Indeed, the “planning regime” shall now be regulated by a new Act entitled “Development Planning Act”, while the “environment regime” shall be subject to a separate Act entitled “Environment Protection Act”.  Moreover, the Building Regulations Act (Chapter 351 of the Laws of Malta) shall be repealed altogether and the functions of both the Building Regulations Board and the Building Regulations Office are set to be migrated into the said Development Planning Act. More so, the provisions which fall under Part V of the Code of Police Laws (Chapter 9 of the Laws of Malta) shall also be migrated to the Development Planning Act.  Essentially, this means that sanitary matters touching building development shall no longer be determined by the General Services Board, but shall instead fall directly within the jurisdiction of the new Planning Authority. Moreover, the Development Planning Act contemplates a clear distinction between policy and decision roles, whereby policy functions shall be vested with the Executive Council (who shall also be responsible for the processing of development applications and enforcement procedures) while planning applications shall be determined independently by the Planning Board and/or the Planning Commissions.

The legislative changes also contemplate for the setting up of an Environmental and Planning Tribunal (which is currently found under the Environment and Planning Act) under a separate law – the Environment and Tribunal Act – which, in turn shall have the power to decide upon appealed decisions emanating from both the Development Planning Act and the Environment Protection Act.  The idea of having the Tribunal under a separate Act is to secure “administrative independence”.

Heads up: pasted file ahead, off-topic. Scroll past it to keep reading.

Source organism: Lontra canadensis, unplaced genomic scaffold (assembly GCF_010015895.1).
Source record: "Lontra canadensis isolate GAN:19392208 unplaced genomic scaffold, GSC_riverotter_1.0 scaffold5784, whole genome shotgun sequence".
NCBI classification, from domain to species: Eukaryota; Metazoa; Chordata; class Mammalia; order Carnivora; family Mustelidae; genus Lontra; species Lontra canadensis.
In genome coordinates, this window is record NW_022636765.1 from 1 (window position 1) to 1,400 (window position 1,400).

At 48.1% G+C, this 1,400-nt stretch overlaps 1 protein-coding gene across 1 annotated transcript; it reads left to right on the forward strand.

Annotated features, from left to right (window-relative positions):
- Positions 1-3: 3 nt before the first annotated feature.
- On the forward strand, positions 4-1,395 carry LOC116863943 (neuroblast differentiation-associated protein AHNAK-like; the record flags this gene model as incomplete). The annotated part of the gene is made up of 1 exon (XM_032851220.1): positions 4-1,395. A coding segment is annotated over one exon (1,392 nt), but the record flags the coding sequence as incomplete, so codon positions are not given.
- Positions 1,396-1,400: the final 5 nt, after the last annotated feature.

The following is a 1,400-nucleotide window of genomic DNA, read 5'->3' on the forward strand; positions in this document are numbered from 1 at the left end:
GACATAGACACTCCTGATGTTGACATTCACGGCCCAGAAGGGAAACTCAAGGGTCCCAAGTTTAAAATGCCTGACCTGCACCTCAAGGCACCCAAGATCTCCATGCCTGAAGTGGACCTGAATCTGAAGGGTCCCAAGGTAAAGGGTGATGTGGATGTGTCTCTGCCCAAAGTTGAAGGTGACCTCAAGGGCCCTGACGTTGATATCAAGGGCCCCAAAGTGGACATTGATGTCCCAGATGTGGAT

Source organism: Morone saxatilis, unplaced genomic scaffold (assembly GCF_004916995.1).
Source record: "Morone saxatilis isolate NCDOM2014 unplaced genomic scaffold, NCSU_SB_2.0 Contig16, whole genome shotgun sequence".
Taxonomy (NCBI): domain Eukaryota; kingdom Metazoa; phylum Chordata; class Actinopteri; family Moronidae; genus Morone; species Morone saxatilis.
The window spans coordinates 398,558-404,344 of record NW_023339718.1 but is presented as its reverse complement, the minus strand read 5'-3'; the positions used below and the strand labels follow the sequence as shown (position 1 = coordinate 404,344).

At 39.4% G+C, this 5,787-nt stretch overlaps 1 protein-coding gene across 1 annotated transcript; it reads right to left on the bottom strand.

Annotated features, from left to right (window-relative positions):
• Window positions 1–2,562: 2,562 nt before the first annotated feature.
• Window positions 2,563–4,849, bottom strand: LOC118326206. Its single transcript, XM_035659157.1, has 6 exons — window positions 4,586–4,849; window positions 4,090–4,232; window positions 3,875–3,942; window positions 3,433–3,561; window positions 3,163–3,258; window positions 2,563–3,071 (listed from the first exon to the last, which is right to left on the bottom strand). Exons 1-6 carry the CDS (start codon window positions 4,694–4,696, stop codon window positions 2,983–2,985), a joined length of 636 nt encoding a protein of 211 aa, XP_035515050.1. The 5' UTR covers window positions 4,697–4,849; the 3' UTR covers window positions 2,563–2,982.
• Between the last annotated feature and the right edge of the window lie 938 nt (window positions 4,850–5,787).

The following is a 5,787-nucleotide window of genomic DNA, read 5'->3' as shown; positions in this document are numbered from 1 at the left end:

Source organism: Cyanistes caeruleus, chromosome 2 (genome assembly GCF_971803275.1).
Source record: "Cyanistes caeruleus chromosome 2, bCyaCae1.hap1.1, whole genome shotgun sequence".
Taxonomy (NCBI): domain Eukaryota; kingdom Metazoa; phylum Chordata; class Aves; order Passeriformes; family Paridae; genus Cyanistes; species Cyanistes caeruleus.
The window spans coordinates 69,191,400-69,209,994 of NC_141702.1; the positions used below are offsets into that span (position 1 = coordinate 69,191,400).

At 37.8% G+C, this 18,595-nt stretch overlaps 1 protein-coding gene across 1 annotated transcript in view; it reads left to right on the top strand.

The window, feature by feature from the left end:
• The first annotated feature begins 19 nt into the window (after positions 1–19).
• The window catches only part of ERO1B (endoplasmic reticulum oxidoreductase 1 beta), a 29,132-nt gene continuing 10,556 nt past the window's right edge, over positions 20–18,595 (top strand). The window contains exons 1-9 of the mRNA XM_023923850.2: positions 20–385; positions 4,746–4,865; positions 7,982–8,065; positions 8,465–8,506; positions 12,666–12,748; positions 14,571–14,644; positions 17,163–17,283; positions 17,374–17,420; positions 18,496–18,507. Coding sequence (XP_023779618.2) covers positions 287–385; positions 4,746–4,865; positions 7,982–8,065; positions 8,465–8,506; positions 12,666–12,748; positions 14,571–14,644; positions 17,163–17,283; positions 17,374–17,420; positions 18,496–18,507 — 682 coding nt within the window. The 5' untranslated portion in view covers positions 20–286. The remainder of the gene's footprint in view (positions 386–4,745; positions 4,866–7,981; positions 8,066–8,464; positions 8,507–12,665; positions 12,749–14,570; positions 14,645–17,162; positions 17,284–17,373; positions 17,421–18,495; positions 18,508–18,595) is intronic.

The Development Planning Act therefore aims to simply and streamline current application and policy procedures within a more transparent framework and increased third party rights. At the same time, the current Environment Protection Directorate shall have its consultative role distinctly elevated since the new Environment Authority shall now be given decision and policy making status in the planning policy and decision process through its distinct presence in the Executive Council and the Planning Board.


The following are the proposed legislative proposals (draft bills):

·                     ​​Environment Protection Act, 2015

·                     Development Planning Act, 2015

·                     Environment and Planning Review Tribunal Act,2015​

Submissions received on the draft bills related to the Malta Environment and Planning Authority reform:


The following are the consultation documents published in March 2014.


Below you may find the submissions received during the consultation carried out in early 2014 regarding the MEPA demerger process: